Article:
Photo by Hannah Torresson
Well, here’s something you don’t see every day: A rock band plays a lousy show (OK, that does happen every day), gets called out in the local press (which happens pretty often), and then responds to the critic (which happens much more often than you’d think). But here’s the unusual part: Instead of complaining to the reviewer about how he/she doesn’t understand the complexities of their awe-inspiring, genre-defying music, or whining about how the venue’s sound guy didn’t put enough vocals in the monitors, the members of Marah actually apologized for their lackluster performance at World Cafe Live last Sunday night.
Following Sunday night’s show, The Philadelphia Inquirer‘s Dan Weiss wrote a review that charitably called the roots-rock band’s performance “muddy,” noting that, “David [Bielanko] gargled over a raw, basic version of Marah…through riffage that occasionally and strangely recalled Aerosmith.” The band, formally from Philadelphia, apparently felt the need to apologize to its old hometown, and sent this email to the Inquirer:
“It must be said that Marah are very, very disappointed in not being able to deliver Philadelphia the show they obviously deserve (they were a fantastic crowd, with much love in them). We were counting on giving them an amazing long comprehensive gig, we weren’t counting on Dave getting a wicked throat infection from a germy SM57 & cold, December touring….this sucked for us.”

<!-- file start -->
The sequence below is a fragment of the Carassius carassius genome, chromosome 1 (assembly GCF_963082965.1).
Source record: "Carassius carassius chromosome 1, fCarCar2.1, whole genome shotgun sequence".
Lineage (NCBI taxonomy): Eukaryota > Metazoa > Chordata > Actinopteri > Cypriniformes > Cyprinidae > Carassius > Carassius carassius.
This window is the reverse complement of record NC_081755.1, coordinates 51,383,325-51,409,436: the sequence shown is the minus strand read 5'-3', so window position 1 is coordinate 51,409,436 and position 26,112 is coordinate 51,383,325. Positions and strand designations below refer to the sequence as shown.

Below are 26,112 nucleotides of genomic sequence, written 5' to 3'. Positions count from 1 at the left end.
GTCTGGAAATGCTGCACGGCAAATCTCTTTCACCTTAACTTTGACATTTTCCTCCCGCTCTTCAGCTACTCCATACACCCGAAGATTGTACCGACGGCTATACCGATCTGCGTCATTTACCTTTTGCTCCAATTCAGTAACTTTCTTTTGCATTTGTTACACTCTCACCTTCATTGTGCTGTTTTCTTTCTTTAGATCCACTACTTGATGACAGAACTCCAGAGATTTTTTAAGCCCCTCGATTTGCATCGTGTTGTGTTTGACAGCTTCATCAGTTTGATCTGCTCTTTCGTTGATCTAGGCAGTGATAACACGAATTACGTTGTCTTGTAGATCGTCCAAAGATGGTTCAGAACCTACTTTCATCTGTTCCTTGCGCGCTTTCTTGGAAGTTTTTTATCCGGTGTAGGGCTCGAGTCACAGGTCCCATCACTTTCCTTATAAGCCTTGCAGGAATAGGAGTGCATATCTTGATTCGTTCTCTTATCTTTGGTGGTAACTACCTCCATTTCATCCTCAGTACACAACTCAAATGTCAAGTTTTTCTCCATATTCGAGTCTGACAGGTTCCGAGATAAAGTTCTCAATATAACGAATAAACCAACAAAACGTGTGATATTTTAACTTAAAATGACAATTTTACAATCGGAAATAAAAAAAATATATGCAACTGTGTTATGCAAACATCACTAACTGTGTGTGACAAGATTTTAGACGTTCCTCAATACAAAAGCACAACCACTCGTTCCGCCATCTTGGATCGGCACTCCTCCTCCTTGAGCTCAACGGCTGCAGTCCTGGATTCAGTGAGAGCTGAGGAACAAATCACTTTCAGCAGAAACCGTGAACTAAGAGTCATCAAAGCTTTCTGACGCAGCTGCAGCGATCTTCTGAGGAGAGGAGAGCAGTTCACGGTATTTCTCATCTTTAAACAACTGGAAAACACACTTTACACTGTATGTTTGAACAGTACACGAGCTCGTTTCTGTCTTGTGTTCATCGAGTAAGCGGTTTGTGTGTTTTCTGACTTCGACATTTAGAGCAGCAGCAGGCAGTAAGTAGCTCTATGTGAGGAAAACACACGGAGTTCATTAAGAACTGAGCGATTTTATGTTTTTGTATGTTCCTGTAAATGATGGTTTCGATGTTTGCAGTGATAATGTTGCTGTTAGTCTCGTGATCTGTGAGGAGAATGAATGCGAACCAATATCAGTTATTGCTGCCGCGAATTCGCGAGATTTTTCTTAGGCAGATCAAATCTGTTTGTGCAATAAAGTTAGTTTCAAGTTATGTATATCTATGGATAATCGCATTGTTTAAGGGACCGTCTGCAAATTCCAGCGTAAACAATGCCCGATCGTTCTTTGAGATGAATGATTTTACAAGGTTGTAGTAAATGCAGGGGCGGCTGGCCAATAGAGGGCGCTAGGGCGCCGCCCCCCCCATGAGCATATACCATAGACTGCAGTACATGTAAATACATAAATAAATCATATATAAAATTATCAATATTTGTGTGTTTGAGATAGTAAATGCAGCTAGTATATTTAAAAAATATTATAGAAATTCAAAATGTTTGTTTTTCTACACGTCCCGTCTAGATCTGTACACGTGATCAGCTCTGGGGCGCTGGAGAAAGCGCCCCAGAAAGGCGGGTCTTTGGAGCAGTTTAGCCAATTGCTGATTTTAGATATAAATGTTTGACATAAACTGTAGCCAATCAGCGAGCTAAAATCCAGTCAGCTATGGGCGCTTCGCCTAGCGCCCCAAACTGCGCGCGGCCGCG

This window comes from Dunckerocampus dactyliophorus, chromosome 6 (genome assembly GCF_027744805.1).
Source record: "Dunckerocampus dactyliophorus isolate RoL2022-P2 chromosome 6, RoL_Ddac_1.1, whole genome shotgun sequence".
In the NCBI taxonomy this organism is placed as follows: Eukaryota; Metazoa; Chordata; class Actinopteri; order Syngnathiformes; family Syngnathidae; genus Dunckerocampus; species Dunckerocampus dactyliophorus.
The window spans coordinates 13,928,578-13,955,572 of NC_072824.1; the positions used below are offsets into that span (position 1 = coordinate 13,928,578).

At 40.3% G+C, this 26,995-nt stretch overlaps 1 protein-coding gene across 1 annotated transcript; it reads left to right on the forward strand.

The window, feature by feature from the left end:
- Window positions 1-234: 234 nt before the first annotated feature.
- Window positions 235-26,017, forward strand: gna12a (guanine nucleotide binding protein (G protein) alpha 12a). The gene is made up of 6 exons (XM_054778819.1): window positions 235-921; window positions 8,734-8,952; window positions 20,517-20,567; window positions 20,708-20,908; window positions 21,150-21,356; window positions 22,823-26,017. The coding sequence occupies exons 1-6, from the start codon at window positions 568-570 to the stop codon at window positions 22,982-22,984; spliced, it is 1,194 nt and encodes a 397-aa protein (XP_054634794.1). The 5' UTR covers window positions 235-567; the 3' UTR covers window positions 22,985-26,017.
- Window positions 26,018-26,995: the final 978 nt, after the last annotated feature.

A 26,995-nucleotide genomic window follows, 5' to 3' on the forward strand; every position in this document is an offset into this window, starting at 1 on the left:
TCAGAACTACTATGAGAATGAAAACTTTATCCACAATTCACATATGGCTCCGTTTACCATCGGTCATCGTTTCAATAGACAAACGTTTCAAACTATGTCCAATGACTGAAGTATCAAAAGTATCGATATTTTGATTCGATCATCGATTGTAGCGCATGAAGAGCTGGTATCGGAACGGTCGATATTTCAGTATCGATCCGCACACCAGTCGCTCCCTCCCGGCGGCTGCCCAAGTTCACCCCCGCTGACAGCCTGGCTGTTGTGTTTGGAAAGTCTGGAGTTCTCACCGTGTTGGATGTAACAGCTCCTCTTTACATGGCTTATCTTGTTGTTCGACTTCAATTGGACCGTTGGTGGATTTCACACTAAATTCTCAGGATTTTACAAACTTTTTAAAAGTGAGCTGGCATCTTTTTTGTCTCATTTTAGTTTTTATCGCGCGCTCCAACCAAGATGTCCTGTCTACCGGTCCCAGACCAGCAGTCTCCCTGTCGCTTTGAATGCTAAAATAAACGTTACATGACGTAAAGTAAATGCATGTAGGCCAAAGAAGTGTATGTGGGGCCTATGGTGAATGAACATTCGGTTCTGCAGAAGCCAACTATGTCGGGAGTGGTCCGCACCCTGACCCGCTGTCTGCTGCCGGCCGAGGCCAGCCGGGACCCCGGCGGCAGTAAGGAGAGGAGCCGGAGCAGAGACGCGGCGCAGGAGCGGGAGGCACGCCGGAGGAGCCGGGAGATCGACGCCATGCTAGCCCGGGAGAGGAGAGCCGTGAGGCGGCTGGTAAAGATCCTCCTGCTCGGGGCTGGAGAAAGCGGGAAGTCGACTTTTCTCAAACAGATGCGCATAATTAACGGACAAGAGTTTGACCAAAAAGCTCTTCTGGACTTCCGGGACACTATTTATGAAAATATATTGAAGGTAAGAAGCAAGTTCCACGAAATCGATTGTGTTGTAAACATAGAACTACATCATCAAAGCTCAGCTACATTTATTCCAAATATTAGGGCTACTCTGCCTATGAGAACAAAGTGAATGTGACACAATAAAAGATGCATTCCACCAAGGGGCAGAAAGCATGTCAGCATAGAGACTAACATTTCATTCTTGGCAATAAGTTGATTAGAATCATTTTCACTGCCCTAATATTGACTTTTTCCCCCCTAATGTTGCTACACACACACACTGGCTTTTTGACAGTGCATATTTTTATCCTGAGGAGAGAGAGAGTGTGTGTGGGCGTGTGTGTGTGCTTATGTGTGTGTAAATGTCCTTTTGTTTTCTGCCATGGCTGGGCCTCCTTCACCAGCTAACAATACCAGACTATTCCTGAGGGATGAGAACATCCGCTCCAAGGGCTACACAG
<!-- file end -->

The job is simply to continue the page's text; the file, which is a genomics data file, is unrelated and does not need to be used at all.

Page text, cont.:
Well, if Weiss and Dan DeLuca (who ran the email earlier today in his In The Mix column) are to be believed, the members of Marah aren’t the only ones the show sucked for. (DeLuca states that Weiss’ review “doesn’t go far enough in slamming what was a pretty listless, sloppy, dispiriting and awfully short show that barely touched on either the new not-half-bad Life Is a Problem or the back catalog that had the band poised for great things a decade ago.”) But even DeLuca was impressed with the band’s admission of guilt, and its promise to “try and arrange a free show in Philadelphia in January to make it up to the folks whose expectations are as high as ours.”
Free show, yo!
, Philadelphia Inquirer